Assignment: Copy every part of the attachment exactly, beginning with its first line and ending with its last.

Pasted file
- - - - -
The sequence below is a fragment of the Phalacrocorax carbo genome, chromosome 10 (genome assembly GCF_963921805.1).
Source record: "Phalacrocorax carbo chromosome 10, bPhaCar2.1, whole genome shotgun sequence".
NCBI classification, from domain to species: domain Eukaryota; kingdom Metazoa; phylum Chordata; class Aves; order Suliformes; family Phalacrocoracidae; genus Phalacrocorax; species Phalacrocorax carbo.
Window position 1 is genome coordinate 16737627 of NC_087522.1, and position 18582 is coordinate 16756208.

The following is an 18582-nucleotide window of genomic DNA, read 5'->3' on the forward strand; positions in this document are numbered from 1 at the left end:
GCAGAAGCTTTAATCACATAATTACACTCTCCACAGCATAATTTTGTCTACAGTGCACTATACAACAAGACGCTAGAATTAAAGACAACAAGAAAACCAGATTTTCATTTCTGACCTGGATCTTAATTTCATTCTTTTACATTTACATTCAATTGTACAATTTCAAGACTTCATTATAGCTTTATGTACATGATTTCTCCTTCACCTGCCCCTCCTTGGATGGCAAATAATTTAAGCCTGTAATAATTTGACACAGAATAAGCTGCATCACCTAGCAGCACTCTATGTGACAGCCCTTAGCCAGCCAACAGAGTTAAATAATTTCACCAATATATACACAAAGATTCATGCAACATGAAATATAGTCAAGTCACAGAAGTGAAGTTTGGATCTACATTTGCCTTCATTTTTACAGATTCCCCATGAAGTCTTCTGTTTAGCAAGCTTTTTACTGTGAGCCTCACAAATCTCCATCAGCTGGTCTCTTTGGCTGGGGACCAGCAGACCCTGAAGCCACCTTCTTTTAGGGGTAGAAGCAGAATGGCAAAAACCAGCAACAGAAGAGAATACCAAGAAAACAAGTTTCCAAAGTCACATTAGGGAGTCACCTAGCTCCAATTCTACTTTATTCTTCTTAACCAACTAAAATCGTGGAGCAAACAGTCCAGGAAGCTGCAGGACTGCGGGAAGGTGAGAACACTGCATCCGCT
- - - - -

The sequence below is a fragment of the Phalacrocorax carbo genome, chromosome 10 (genome assembly GCF_963921805.1).
Source record: "Phalacrocorax carbo chromosome 10, bPhaCar2.1, whole genome shotgun sequence".
NCBI classification, from domain to species: domain Eukaryota; kingdom Metazoa; phylum Chordata; class Aves; order Suliformes; family Phalacrocoracidae; genus Phalacrocorax; species Phalacrocorax carbo.
Window position 1 is genome coordinate 16737627 of NC_087522.1, and position 18582 is coordinate 16756208.

The following is an 18582-nucleotide window of genomic DNA, read 5'->3' on the forward strand; positions in this document are numbered from 1 at the left end:
GCAGAAGCTTTAATCACATAATTACACTCTCCACAGCATAATTTTGTCTACAGTGCACTATACAACAAGACGCTAGAATTAAAGACAACAAGAAAACCAGATTTTCATTTCTGACCTGGATCTTAATTTCATTCTTTTACATTTACATTCAATTGTACAATTTCAAGACTTCATTATAGCTTTATGTACATGATTTCTCCTTCACCTGCCCCTCCTTGGATGGCAAATAATTTAAGCCTGTAATAATTTGACACAGAATAAGCTGCATCACCTAGCAGCACTCTATGTGACAGCCCTTAGCCAGCCAACAGAGTTAAATAATTTCACCAATATATACACAAAGATTCATGCAACATGAAATATAGTCAAGTCACAGAAGTGAAGTTTGGATCTACATTTGCCTTCATTTTTACAGATTCCCCATGAAGTCTTCTGTTTAGCAAGCTTTTTACTGTGAGCCTCACAAATCTCCATCAGCTGGTCTCTTTGGCTGGGGACCAGCAGACCCTGAAGCCACCTTCTTTTAGGGGTAGAAGCAGAATGGCAAAAACCAGCAACAGAAGAGAATACCAAGAAAACAAGTTTCCAAAGTCACATTAGGGAGTCACCTAGCTCCAATTCTACTTTATTCTTCTTAACCAACTAAAATCGTGGAGCAAACAGTCCAGGAAGCTGCAGGACTGCGGGAAGGTGAGAACACTGCATCCGCT